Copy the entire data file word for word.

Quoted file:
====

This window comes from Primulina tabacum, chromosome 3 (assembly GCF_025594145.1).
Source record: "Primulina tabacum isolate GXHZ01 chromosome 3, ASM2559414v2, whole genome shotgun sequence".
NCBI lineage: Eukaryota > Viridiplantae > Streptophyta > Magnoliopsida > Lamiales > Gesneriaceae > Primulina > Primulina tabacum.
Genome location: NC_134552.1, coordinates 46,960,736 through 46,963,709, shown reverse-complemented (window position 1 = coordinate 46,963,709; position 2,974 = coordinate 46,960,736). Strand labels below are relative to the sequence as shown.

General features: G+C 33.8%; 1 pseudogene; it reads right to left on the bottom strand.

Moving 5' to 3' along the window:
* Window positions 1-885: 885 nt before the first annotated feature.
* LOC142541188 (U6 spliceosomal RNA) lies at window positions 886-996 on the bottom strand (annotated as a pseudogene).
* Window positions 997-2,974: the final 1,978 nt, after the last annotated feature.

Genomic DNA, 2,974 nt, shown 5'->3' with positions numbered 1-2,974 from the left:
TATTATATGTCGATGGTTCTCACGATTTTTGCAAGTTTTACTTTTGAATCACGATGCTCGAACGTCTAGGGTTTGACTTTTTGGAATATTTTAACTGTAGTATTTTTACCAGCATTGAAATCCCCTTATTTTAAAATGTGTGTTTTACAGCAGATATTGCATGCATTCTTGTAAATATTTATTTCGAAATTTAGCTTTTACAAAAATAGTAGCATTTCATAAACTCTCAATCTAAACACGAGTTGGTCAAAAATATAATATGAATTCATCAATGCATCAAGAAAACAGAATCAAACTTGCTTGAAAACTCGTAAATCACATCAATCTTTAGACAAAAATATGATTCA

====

This window comes from Primulina tabacum, chromosome 3 (assembly GCF_025594145.1).
Source record: "Primulina tabacum isolate GXHZ01 chromosome 3, ASM2559414v2, whole genome shotgun sequence".
NCBI lineage: Eukaryota > Viridiplantae > Streptophyta > Magnoliopsida > Lamiales > Gesneriaceae > Primulina > Primulina tabacum.
Genome location: NC_134552.1, coordinates 46,960,736 through 46,963,709, shown reverse-complemented (window position 1 = coordinate 46,963,709; position 2,974 = coordinate 46,960,736). Strand labels below are relative to the sequence as shown.

General features: G+C 33.8%; 1 pseudogene; it reads right to left on the bottom strand.

Moving 5' to 3' along the window:
* Window positions 1-885: 885 nt before the first annotated feature.
* LOC142541188 (U6 spliceosomal RNA) lies at window positions 886-996 on the bottom strand (annotated as a pseudogene).
* Window positions 997-2,974: the final 1,978 nt, after the last annotated feature.

Genomic DNA, 2,974 nt, shown 5'->3' with positions numbered 1-2,974 from the left:
TATTATATGTCGATGGTTCTCACGATTTTTGCAAGTTTTACTTTTGAATCACGATGCTCGAACGTCTAGGGTTTGACTTTTTGGAATATTTTAACTGTAGTATTTTTACCAGCATTGAAATCCCCTTATTTTAAAATGTGTGTTTTACAGCAGATATTGCATGCATTCTTGTAAATATTTATTTCGAAATTTAGCTTTTACAAAAATAGTAGCATTTCATAAACTCTCAATCTAAACACGAGTTGGTCAAAAATATAATATGAATTCATCAATGCATCAAGAAAACAGAATCAAACTTGCTTGAAAACTCGTAAATCACATCAATCTTTAGACAAAAATATGATTCA